Posted in Hokkaido Toyako G8 Summit 2008, Ironies & Hypocrisies, Media | 8 Comments »
Posted by debito on 11th July 2008
Wrapping up this long-running series on the G8 Summit, here’s a blog entry on last night’s Sapporo speech by Japan Times Deputy Editor Eric Johnston, sponsored by the Hokkaido International Business Association (HIBA). Photos and links to his powerpoint and an audio recording of the event below.
Brief: On July 10, 2008, Eric spoke for an hour and change on the state of newspaper media (versus the bloggers, who at times were better connected to Summiteers than the mainstream journalists), the inefficiencies of Summit reporting and how it blocked true journalism (including a press center far away from the Summit site, and a GOJ stranglehold over press schedules–one example given was four hours’ travel and wait time for a sixty-second press conference with PM Fukuda), the incredible economic and ecological waste that goes on at these Summits (including, he says, a ton of lamb meat left uneaten due to journalist time constraints), and the flat-out lying to the local governments by the Ministry of Foreign Affairs re getting the local economies involved in Summit events (this was apparently Tokyo’s show all the way–shutting out local pensions for “Ministry-certified hotels”, which gouged the journalists with JPY 60,000 hotel rooms, and not allowing local businesses to take much advantage of the world’s attention). Thus sequestered and sealed off from the stories they had come a long way to report, the journalists at the media center could have been anywhere in the world, and all that any journalist (working 16 to 18 hour days), who didn’t have the gumption to leave the site and go searching for his or her own stories, saw of Japan was the center’s sushi bar.
Oh yes, and Eric talked about the goal of the Summit and appraises whether or not it was successful. Most people don’t think so. And despite the relative boosterism by GOJ-influenced press like NHK, the world media is now beginning to see these summits for what they are–basically highly wasteful and expensive parties for politicians, with only one real working day to consider a few major issues and, for the most part, agree that something is “a good idea”, rather than hammer out any specific policy or agreement. All with us taxpayers footing the bill (particularly us Japanese taxpayers, paying ten or more times more, as usual, than last year’s Summit).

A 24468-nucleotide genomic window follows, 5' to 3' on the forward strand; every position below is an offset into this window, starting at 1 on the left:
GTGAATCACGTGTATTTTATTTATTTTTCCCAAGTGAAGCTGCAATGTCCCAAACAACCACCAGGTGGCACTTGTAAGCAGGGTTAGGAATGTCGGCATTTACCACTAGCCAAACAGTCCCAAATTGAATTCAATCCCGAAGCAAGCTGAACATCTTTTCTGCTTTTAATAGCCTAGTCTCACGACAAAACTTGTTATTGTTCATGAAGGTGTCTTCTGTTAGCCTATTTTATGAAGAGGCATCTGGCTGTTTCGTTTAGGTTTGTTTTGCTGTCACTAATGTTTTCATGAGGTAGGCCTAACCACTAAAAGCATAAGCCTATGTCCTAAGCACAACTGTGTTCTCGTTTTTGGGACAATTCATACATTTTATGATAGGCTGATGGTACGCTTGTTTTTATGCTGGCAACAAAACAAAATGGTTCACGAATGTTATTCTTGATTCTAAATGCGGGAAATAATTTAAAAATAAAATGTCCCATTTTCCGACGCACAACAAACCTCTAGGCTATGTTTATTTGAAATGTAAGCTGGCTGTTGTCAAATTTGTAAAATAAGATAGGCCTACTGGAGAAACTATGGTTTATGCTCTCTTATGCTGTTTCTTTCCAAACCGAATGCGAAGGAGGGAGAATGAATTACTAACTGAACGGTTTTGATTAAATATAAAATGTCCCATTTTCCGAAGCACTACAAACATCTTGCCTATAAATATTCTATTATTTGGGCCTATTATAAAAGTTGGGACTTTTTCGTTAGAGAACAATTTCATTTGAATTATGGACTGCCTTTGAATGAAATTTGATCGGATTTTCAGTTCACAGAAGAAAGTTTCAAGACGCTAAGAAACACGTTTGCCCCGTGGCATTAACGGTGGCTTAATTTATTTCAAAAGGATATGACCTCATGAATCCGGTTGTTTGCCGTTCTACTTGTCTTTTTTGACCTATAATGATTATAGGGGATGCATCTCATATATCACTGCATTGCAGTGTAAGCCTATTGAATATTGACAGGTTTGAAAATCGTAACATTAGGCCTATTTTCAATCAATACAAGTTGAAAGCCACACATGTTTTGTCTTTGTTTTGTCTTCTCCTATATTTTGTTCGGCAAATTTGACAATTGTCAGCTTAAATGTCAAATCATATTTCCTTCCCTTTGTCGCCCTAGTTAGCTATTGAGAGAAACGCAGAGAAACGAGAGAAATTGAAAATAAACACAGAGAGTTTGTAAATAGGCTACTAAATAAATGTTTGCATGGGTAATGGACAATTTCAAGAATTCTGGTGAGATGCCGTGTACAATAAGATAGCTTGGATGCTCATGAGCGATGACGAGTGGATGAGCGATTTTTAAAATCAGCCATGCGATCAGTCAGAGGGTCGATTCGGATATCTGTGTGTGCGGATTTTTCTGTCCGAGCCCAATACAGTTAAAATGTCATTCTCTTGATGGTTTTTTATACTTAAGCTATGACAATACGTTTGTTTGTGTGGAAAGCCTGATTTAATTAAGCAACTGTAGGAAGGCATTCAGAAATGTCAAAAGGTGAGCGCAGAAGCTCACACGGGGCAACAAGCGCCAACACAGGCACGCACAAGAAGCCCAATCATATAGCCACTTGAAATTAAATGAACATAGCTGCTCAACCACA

As one of the attendees of tonight’s speech commented, it was like the circus had come to town, set up their tent on a vacant lot, then shut the locals out from their show. Then they departed, leaving nothing behind but a vacant lot. More…
Posted in Hokkaido Toyako G8 Summit 2008, Ironies & Hypocrisies, Japanese Government, Media, Speech materials | 2 Comments »
Posted by debito on 10th July 2008
GAIJIN AS GUINEA PIG
Non-Japanese, with fewer rights, are public policy test dummies
By ARUDOU Debito
Column 45 for the Japan Times Zeit Gist Community Page
Draft Seventeen, “Director’s Cut”, with links to sources
Published July 8, 2008:
Anywhere in the world, non-citizens have fewer legal rights than citizens. Japan’s Supreme Court would agree: On June 2, in a landmark case granting citizenship to Japanese children of unmarried Filipina mothers, judges ruled that Japanese citizenship is necessary “for the protection of basic human rights”.
A shortage of rights for some humans is evident whenever police partake in racial profiling–for example, stopping you for walking, using public transportation, even cycling while gaijin (Zeit Gist Jul. 27, 2004). Japanese citizens are protected against random questioning by the “Police Execution of Duties Act”; requiring probable cause of a crime. But non-citizens, thanks to the Foreign Registry Law, can be questioned at any time, any place, under penalty of arrest (with some caveats; see SIDEBAR below).